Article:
First, the people who go on about the great quality journalism in the old days - a decade ago, 40 years ago, a hundred years ago - haven’t actually read the old papers. Then, as now, there was some fine work, a lot of average work and some hackery. 
Second, the papers were a heck of a lot more entertaining and interesting. A story about a killer wolf isn’t great journalism. But it is the kind of item that people will talk about at work, which means that if you don’t read the paper, you’re left out of the conversation.
And third, the 1950s approach seems well-suited to the digital age - generate a lot of different items, package them and troll for readers. A print version of BuzzFeed.
So why did newspapers move away from a formula that worked? Partly, we decided people were getting the headlines and quick hits of a 16-story front page from radio and TV. (This was pre-Internet, though radio had certainly been around for a long time.) The theory was that we would offer more depth to retain readers.
But that also aligned nicely with the work a new generation of university-educated journalists said they wanted to do - in-depth stories about big issues. That’s important, but it doesn’t serve much purpose if people aren’t reading the pieces.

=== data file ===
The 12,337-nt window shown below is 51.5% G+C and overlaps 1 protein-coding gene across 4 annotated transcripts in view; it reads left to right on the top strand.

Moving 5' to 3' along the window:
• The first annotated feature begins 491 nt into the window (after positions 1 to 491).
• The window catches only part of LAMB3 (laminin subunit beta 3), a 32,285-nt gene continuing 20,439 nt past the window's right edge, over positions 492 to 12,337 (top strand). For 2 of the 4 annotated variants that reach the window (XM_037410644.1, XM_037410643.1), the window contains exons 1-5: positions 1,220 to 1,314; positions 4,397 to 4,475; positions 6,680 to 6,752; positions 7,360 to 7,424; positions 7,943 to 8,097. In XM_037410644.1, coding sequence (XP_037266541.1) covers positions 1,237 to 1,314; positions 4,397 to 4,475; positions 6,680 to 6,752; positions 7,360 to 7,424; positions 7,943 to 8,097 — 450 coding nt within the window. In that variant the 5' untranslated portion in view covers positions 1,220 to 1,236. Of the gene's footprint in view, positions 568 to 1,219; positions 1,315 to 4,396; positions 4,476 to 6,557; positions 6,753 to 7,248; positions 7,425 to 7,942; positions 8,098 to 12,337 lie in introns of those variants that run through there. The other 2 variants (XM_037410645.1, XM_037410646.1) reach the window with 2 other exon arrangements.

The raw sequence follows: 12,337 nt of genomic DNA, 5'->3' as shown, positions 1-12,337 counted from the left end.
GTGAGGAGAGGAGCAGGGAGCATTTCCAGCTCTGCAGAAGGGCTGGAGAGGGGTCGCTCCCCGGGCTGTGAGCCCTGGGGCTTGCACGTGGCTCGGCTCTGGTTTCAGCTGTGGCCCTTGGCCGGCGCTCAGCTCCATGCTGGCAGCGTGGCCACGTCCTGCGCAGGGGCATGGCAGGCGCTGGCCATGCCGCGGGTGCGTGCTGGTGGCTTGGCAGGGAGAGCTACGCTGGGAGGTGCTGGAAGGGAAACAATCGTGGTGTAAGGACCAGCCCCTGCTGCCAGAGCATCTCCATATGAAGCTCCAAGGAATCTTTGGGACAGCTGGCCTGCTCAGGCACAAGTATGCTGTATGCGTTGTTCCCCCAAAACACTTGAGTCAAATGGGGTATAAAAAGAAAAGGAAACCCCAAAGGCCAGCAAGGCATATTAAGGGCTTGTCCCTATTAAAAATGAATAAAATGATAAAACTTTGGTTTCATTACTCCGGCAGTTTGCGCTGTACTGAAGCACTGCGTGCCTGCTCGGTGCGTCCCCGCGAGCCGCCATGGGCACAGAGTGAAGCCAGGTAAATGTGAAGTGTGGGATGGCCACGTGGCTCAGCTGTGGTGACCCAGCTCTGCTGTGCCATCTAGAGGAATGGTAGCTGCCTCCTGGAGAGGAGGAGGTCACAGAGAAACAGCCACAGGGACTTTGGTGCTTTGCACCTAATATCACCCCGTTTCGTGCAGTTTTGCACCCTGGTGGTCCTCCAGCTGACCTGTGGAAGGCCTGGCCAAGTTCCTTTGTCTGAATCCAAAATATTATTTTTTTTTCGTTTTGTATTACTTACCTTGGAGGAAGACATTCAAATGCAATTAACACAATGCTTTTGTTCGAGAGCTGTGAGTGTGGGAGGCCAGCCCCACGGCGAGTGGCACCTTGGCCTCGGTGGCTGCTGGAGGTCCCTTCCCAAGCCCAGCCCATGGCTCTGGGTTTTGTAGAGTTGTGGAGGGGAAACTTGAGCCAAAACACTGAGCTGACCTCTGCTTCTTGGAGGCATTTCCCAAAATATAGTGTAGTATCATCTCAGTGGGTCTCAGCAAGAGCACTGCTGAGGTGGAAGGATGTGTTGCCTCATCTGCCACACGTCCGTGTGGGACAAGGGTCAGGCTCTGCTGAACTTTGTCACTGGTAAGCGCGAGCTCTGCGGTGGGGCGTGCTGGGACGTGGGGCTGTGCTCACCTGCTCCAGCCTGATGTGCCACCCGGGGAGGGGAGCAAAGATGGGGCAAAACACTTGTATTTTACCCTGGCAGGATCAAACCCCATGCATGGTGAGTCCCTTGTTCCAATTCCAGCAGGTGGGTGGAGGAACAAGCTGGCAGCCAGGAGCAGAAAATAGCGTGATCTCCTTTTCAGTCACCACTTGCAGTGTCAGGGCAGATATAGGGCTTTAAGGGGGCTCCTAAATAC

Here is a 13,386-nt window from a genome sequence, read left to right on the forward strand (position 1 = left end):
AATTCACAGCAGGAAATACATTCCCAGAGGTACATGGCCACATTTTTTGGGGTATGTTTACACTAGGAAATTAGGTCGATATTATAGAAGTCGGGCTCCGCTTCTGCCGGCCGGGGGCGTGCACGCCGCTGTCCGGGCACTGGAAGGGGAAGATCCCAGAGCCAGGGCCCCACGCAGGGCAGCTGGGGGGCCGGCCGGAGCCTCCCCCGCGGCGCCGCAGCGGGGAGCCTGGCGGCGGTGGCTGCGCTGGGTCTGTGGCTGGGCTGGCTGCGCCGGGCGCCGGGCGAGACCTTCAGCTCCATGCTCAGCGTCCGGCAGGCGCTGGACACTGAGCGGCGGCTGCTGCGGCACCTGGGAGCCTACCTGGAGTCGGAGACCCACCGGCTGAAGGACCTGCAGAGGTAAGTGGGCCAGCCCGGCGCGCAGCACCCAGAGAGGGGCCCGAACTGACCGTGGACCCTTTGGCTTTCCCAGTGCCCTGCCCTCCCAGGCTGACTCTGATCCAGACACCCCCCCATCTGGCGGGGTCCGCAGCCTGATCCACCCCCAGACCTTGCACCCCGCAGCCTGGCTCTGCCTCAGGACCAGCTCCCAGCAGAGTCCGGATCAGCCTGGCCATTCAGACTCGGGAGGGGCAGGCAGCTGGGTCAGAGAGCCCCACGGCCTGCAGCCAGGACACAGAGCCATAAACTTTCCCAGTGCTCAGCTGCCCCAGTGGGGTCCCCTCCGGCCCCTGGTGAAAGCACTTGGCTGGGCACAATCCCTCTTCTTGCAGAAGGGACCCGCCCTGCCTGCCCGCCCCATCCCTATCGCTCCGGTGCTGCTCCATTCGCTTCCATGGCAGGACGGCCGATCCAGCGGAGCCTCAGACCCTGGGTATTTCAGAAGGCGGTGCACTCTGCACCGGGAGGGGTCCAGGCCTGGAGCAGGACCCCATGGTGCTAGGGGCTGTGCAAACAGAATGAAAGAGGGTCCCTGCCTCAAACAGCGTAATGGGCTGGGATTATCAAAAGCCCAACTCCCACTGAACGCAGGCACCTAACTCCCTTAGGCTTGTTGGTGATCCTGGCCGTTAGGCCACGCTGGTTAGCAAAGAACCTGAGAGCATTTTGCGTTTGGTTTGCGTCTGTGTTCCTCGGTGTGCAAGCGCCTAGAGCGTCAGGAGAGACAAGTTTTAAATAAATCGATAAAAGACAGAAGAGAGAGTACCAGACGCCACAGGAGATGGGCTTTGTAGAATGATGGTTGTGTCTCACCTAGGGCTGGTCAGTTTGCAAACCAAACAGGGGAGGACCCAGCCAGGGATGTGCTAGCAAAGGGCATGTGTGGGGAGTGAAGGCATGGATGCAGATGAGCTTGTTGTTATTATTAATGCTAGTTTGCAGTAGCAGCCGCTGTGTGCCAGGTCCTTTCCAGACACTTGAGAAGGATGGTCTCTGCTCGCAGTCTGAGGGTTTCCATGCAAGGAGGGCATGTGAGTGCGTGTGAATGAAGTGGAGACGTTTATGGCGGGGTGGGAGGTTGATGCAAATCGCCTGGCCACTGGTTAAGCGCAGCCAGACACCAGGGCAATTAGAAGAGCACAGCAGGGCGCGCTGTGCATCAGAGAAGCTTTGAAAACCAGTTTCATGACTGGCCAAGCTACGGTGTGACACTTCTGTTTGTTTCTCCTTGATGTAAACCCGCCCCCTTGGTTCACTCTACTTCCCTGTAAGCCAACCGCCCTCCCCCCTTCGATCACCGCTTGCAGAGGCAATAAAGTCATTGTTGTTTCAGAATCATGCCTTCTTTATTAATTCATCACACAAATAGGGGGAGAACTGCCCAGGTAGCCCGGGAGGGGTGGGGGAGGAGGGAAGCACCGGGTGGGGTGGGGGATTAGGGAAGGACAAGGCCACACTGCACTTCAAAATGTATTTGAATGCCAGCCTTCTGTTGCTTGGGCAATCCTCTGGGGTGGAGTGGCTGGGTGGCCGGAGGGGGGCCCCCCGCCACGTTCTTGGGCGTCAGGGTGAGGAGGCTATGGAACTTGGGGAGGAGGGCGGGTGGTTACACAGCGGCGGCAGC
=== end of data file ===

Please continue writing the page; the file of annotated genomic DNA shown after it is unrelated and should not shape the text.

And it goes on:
It would be harder to take the same approach now. You would need lots of keen reporters to chase down the story of the drunken office golf outing gone wrong, and police sources willing to talk. Newspapers can’t afford the reporters, and police would refer you to a communications staffer who would confirm a crash was under investigation and little more.
And the fishermen would likely have grabbed a video of their heroic efforts to kill the wolf, posted it and it would have reached two million views on various platforms and aggregators within 12 hours.
Still, the old Star page is a reminder that in the discussions about newspaper readership (print and online), we should be considering the possibility that some people aren’t reading because we’re not interesting enough.


Anonymous said...

I believe another factor that affected the MSM, esp. is that they were bought by big companies. They lost whatever independence they had, and the journalists had to tow the line. What happened to Marjorie NIcols, who used to work for The Vancouver Sun? It is thought that she left to work back east to work because she was too critical of the BC provincial gov't. We don't have the analysis that we need, we just have quoters. One of the first independent journalists, I F Stone, started his own newspaper, because he wanted to publish what was happening, not what one was told. We need more independent journalists who will tell us and analyze what is happening.